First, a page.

Is this a bad thing? For the sake of preserving the truth of Torah and the integrity of the halachic system, boundaries and lines are necessary. To be part of the sociological and ideological community, certain norms need to be agreed upon, and certain actions that constitute an egregious violation of these norms may be dealt with as such.
L’havdil, we do the same with antisemitism and anti-Zionism. As disturbing as it is when pro-Israel speakers are barred from a college campus, we in turn berate leaders and politicians that deny support for Israel. We may be willing to invest money in ensuring that an anti-Israel politician running for office is denied that position. Many Jews justifiably felt they could not purchase German products for decades after the Holocaust because of the evil perpetrated by the German government. And to this day, we are likely to celebrate the cancellation of individuals like Ye and Irving who spew dangerous rhetoric against Jews.
So, with that said, are we truly against cancel culture? I think we all believe that there are people who need to be canceled and ideas that need to be canceled because they are at best wrong and at worst morally repugnant.
Conor Friedersdorf, in an essay entitled “The Real Reason Cancel Culture Is So Contentious” for The Atlantic, posits that the problems with cancel culture lie in the fact that there are no real rules around it. Of course, there will never be 100% consensus among Americans as to the proper terms for cancellation. But those who support “accountability” ought to be able to identify what requires accountability and what type of accountability is appropriate. Furthermore, is there teshuva that can redeem one from their past mistakes and not haunt them for the rest of their lives? Indeed, these guidelines are clearly defined in our tradition in a way that is lacking in contemporary discourse. Friedersdorf goes as far as to say that to some extent, some may enjoy the social control that is maintained by the arbitrariness of who gets canceled for what and how.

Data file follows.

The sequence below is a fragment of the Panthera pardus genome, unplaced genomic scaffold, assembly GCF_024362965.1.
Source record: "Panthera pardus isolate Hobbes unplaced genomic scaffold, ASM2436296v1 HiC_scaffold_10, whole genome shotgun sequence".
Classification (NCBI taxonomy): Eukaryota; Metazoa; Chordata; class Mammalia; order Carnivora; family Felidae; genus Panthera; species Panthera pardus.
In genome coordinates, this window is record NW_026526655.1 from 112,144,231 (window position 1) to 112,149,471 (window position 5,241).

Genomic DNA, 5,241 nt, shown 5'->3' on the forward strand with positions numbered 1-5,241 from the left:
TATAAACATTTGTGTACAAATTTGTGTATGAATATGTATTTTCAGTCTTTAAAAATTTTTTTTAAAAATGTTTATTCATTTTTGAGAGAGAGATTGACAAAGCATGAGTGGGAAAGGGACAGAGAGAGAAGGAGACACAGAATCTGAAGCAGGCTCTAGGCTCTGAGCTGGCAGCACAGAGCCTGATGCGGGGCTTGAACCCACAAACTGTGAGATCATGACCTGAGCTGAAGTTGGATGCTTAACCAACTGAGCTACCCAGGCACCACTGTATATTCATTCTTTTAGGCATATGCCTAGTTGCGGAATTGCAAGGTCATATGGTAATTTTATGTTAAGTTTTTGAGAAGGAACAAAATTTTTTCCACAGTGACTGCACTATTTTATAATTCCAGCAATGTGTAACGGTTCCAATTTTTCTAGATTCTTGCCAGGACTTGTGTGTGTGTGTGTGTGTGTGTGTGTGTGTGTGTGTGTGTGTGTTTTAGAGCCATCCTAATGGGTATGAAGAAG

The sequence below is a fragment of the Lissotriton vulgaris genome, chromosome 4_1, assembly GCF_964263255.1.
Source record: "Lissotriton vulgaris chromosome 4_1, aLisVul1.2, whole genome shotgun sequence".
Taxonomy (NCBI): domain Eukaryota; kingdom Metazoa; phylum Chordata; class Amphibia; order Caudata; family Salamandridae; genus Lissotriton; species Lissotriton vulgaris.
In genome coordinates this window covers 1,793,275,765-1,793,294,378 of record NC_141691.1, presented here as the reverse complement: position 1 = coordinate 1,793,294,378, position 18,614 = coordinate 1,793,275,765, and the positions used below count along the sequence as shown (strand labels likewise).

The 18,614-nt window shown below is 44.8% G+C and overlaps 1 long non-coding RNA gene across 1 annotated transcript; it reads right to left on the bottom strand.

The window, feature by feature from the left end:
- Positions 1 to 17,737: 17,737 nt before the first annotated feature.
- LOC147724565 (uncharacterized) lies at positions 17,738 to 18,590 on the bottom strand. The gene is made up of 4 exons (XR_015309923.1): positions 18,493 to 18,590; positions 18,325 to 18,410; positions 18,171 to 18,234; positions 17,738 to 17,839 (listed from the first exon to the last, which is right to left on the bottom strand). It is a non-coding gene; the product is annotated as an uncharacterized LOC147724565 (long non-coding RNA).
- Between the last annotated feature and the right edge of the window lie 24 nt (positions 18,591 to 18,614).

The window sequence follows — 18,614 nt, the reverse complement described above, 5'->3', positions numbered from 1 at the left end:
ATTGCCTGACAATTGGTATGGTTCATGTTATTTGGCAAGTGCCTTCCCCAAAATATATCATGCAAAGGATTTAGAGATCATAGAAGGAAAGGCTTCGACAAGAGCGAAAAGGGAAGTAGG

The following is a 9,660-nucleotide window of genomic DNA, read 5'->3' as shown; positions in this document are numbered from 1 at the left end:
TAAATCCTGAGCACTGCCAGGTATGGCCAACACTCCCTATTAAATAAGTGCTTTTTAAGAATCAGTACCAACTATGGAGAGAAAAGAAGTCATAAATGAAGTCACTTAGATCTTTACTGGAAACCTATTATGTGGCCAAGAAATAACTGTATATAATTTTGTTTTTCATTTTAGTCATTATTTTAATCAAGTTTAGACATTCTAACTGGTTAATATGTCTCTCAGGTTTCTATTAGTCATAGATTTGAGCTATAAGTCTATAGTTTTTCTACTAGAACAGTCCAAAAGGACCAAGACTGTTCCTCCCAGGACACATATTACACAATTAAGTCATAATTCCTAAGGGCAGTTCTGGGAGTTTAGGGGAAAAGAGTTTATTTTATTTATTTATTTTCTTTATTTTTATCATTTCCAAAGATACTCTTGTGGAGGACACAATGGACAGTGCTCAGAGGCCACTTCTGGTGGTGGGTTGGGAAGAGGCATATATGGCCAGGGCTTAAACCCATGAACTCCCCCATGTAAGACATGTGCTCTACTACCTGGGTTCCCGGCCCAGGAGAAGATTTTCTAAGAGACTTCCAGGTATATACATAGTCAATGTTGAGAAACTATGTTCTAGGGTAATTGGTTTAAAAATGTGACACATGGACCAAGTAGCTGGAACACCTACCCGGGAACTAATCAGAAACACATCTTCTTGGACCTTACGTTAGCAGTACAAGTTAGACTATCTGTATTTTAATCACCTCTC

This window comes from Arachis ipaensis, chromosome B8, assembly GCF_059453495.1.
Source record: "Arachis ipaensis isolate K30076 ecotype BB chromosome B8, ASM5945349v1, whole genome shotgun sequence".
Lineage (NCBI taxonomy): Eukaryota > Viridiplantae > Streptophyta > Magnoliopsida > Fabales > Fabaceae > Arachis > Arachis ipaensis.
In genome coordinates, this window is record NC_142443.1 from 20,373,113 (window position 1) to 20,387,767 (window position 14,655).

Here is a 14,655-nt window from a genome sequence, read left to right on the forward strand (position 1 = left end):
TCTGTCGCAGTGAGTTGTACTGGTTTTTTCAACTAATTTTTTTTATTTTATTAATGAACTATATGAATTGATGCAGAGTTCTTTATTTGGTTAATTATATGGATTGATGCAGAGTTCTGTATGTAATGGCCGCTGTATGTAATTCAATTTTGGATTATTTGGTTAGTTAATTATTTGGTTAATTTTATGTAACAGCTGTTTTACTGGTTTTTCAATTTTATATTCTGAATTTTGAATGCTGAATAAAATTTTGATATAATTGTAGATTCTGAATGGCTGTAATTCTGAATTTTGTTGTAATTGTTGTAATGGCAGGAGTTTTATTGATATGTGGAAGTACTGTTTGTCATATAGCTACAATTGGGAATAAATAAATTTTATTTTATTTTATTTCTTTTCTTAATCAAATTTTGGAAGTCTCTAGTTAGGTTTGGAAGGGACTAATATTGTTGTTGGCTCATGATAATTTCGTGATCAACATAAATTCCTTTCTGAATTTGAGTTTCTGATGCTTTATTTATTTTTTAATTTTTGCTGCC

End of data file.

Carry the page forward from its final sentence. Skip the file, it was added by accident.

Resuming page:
Ultimately, though, the crux of the matter lies in irreconcilable ideas of what constitutes truth and morality. I think our problem with cancel culture is not that cancellation exists as much as it is about what is considered beyond the pale of discourse nowadays. What is considered sufficiently offensive to merit censure? Do we even agree as to what is considered offensive to begin with? The scary thing for us today may be that our truths, especially certain ideas germane to Jewish tradition, will soon be beyond the pale for others if they are not already. Furthermore, we must expect consistent calling out of hatred. Racism and xenophobia should be called out, but antisemitism must be included in that as well.
A final thought is that cancellation should be a last resort. While Ye and Irving seem to not be easily persuaded, there are others that have been able to rebound from their mistakes. Athletes such as Desean Jackson and Meyers Leonard uttered antisemitic statements but made an effort to connect with Jews, engage with Jewish heritage, and learn about the dangers of antisemitism in the wake of their missteps. Comedian Nick Cannon did something similar on his podcast, but he engaged with the American Jewish Committee and read and reviewed books on the Holocaust and antisemitism to fix his mistakes. Canceling these individuals would have been a mistake, and providing an opportunity for education only creates new friends for the Jewish people.
The cases of Ye and Irving would seemingly demonstrate that cancellation is appropriate at times. It could be that it is appropriate in other instances as well. But cancellation will also not fix every problem. Given the polarization of today’s world, we need to reserve cancellation for the truly intolerable offensives where there is no teshuva, but our goal should be to understand people with perspectives that differ from us and build common ground to mitigate the culture of intolerance that permeates our environment.